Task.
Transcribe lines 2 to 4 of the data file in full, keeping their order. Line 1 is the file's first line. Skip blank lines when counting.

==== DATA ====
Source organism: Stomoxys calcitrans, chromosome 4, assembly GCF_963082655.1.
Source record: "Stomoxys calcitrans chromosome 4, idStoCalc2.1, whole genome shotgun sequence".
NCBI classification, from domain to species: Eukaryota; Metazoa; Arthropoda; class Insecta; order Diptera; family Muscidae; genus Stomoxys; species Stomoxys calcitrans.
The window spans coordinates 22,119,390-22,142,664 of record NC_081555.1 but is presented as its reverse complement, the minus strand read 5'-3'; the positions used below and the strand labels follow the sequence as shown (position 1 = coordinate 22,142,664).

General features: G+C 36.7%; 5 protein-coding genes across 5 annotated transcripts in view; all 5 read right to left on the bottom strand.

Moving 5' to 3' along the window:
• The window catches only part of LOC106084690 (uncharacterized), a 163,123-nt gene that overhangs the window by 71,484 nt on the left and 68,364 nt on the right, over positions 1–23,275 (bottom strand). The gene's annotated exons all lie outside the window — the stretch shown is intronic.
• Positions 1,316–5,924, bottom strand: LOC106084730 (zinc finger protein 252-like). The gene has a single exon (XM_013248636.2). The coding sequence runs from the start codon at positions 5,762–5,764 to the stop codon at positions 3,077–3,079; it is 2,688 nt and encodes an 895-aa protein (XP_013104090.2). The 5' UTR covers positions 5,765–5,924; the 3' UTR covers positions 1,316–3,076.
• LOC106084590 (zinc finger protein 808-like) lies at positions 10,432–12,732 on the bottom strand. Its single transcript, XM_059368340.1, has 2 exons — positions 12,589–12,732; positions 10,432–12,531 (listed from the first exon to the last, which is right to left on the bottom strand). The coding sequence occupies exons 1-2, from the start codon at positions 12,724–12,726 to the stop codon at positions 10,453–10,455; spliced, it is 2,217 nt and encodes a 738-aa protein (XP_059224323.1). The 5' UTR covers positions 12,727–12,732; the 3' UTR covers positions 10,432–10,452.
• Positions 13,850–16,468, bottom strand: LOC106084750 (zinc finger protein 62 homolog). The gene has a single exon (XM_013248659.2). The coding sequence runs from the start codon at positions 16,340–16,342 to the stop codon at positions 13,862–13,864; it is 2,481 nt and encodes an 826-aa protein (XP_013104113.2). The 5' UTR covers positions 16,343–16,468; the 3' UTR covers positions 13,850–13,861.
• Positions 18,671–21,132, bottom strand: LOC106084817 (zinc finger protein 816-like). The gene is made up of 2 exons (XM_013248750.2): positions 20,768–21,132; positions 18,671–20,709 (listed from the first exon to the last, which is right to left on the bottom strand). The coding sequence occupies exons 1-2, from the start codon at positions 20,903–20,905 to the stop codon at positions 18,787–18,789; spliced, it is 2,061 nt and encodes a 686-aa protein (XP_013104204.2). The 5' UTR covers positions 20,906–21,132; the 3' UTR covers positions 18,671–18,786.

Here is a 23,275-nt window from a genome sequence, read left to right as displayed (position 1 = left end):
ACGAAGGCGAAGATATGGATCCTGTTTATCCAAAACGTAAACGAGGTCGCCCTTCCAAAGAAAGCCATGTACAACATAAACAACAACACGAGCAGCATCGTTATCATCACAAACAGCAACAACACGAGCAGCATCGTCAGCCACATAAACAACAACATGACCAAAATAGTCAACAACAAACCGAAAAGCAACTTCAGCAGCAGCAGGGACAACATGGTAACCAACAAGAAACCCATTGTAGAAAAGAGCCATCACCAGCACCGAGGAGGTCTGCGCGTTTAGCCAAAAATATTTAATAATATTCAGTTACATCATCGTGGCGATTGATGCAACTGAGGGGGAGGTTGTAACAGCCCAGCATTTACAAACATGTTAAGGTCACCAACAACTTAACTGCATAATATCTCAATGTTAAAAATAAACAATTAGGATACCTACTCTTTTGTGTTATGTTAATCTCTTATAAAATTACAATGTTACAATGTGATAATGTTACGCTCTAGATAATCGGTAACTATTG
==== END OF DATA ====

Source record: "Stomoxys calcitrans chromosome 4, idStoCalc2.1, whole genome shotgun sequence".
NCBI classification, from domain to species: Eukaryota; Metazoa; Arthropoda; class Insecta; order Diptera; family Muscidae; genus Stomoxys; species Stomoxys calcitrans.
The window spans coordinates 22,119,390-22,142,664 of record NC_081555.1 but is presented as its reverse complement, the minus strand read 5'-3'; the positions used below and the strand labels follow the sequence as shown (position 1 = coordinate 22,142,664).